Anonymous said...

Businesses are impacted by the high inflation too. Won't the government do something about that?

Anonymous said...

i know of a friend who used to pay $4000/mth for the rent of his shoe shop but this year it's gone to $12000. Business isn't too good but the high rent is his biggest problem. He's considering just closing shop..

Anonymous said...

As indicate by above comments. The gahmen want to attract wealthy people to come and keep the property price as high as possible, similiar to Hong Kong. I suspect we will have to be like Hong Konger soon, work the 1st job just to pay off mortgages and Have a second job to feed the family.

Anonymous said...

HDB is doing something, isn't it? Read the report below:
SINGAPORE: More first-time owners are turning to the resale market to meet their housing needs, said the Senior Minister of State for National Development Grace Fu.

Replying to a question from MP for Sembawang GRC Lee Wee Kiak in Parliament on Monday, Ms Fu said that in the second quarter of this year, there were 1,470 cases of first-time flat buyers purchasing resale flats using the CPF Housing Grant.

This is a 75 per cent increase compared to an average of about 840 cases per quarter from the third quarter of 2007 to the first quarter of this year.

However, she also assured the House that first-time flat applicants for public housing are getting more chances under the Balloting Scheme for build-to-order flats.

Tighter rules introduced in May this year on the number of times couples can reject a unit have also resulted in more considered applications and higher acceptance rates.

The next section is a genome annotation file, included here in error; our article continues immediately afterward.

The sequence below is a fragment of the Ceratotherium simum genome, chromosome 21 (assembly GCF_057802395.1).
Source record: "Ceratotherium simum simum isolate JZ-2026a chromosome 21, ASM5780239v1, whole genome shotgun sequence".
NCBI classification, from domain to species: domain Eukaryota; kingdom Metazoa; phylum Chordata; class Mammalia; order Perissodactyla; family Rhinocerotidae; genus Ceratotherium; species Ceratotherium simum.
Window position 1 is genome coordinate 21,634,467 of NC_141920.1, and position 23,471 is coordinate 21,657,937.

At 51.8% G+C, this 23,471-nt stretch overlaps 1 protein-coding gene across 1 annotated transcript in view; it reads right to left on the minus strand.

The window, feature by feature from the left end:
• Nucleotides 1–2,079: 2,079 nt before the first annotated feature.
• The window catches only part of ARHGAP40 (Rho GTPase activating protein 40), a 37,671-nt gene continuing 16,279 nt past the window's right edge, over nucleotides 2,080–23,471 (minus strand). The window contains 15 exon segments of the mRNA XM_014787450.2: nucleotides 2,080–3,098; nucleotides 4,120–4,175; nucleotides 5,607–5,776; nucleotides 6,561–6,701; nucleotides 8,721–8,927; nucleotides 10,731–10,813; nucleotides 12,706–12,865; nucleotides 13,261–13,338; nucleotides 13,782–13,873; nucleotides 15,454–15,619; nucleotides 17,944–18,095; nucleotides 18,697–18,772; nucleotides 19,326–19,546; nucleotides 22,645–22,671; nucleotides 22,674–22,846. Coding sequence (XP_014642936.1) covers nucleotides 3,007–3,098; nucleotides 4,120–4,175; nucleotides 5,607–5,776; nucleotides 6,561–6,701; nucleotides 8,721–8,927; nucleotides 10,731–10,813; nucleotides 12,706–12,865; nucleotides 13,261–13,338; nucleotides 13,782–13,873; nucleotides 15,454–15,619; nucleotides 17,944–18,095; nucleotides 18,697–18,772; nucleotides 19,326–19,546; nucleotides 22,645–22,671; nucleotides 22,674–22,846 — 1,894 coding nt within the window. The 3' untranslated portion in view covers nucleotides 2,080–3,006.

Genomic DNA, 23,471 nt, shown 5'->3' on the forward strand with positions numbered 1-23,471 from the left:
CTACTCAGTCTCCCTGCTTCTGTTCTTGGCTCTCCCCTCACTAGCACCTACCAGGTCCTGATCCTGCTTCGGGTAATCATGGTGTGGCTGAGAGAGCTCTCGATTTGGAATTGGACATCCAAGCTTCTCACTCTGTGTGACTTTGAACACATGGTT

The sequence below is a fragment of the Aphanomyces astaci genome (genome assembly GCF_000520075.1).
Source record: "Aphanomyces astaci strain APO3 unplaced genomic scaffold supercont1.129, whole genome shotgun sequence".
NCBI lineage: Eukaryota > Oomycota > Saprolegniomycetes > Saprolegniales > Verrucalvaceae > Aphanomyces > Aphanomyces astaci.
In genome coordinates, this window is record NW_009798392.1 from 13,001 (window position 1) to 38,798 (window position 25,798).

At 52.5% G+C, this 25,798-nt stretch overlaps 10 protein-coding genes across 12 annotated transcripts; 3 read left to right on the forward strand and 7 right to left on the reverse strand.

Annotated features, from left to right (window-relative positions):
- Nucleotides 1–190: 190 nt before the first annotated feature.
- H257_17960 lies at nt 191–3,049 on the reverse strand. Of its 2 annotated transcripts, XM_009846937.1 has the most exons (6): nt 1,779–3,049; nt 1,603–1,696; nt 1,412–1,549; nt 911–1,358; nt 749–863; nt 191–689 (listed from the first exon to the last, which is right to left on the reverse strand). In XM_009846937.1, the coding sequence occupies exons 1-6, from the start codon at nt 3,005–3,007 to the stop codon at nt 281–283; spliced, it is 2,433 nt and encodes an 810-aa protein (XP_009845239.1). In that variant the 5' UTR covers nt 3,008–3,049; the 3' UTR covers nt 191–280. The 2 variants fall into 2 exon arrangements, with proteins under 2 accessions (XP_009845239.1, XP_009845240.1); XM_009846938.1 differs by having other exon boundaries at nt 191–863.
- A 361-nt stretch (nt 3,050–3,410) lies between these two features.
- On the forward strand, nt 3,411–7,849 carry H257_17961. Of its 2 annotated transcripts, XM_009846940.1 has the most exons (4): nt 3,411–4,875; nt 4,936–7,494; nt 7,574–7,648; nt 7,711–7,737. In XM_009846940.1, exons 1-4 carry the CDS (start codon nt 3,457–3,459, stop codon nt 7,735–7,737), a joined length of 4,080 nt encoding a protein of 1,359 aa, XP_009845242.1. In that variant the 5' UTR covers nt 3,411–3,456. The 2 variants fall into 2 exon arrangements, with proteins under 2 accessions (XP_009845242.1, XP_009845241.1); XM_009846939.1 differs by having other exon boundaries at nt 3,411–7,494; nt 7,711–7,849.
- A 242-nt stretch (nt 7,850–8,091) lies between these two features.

Still on the housing issue, Parliamentary Secretary for National Development Mohamad Maliki Osman said some low income families are better off owning rather than renting their home.

For example, a family earning S$1,000 a month would pay S$200 in monthly mortgage payments for a two-room flat. This would be covered by CPF contributions.

On the other hand, the open market rental rate for a two-room flat could be as much as S$1,000.

Dr Maliki drew this example when responding to a question by West Coast GRC MP Madam Ho Geok Choo on the relevancy of home ownership versus renting.

He said home ownership is still important because it not only gives people a roof over their heads but it is also an asset which appreciates alongside the country's economic growth.

Anonymous said...

Let's be fair to the government. New HDB flats are still affordable .. today news report said HDB new 4-rm flats are priced between $200-$260K .. Without the HDB flat option, many home buyers will have to be squeezed by private property developers to pay at least a million dollar for their homes. Let's give credits when credits are due.